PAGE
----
The effects of family size and birth order on an individual's g level
ABSTRACT The objective of this study was to investigate whether the environment created by being born in a specific birth order and/or family size affects individuals’ general intelligence, or g. Based on the phenomenon of rising Intelligence Quotient (IQ) scores observed across generations, the fact that IQ and g are highly correlated and that most, if not all, between-family variables have been shown not to produce the rising effect, it was hypothesized that there could be a significant difference in g scores of siblings of the same family and those of different sized families born in the same position. Birth order and family size could be argued to encompass most within-family factors that result in influencing the family environment and its influence on each child within it. Each child is part of the same within-family environment, however, within this framework each individual’s experience is different, accounting for the non-shared environment effects. This notion is supported by two models which attribute varying levels of IQ to children of the same family based on their birth order and family size. The Confluence and the Resource Dilution Models were discussed as possible explanations of what happens to g levels, should any difference between birth order and family size be uncovered. Raven’s Progressive Matrices (RPM) were used to quantify the participants’ g levels with respect to the two research questions. Girl only families participated in this study to eliminate developmental factors between girls and boys of the same age. Siblings’ scores were compared for birth-order effects and the scores of children from the various sized families were compared for family size effects. Repeated measures analysis of variance was applied to test for birth order effects. One-way analysis of variance and one sample t tests were applied to test for family size effects. No significant birth-order effects were found, however, the pattern of achieved means increased with birth order which is in opposition to both models. The one significant finding for family size came in the form of the second borns of two daughters outperforming the second borns of three daughters. The findings and the trends of the achieved means between all birth order and family size variant groups were examined in light of findings of previous research on this topic.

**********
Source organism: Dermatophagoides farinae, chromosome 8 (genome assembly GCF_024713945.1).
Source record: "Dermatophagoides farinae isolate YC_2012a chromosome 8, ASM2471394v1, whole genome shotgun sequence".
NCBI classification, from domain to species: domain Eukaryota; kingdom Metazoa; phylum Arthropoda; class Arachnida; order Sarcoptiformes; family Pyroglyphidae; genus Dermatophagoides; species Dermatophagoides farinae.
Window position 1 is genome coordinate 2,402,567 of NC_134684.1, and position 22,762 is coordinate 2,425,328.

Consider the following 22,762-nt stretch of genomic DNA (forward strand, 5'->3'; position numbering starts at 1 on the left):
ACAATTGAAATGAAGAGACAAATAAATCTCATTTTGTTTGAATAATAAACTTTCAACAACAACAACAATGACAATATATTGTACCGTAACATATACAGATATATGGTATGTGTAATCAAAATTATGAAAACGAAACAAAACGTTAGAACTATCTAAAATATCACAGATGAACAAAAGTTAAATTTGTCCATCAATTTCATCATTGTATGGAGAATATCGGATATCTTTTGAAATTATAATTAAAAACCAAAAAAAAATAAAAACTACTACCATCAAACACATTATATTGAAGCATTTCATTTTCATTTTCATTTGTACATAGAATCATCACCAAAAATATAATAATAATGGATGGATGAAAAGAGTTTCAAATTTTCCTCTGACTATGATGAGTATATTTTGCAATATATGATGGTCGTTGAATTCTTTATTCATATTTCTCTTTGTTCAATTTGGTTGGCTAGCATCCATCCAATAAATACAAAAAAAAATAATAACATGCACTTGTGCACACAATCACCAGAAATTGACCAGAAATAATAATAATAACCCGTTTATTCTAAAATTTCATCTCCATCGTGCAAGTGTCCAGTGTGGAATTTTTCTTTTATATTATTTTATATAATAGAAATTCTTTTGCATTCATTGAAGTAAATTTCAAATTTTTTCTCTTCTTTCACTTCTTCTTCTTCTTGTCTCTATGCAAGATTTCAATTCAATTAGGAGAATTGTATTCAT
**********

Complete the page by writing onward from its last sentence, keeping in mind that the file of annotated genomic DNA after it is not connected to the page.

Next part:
family size, birth order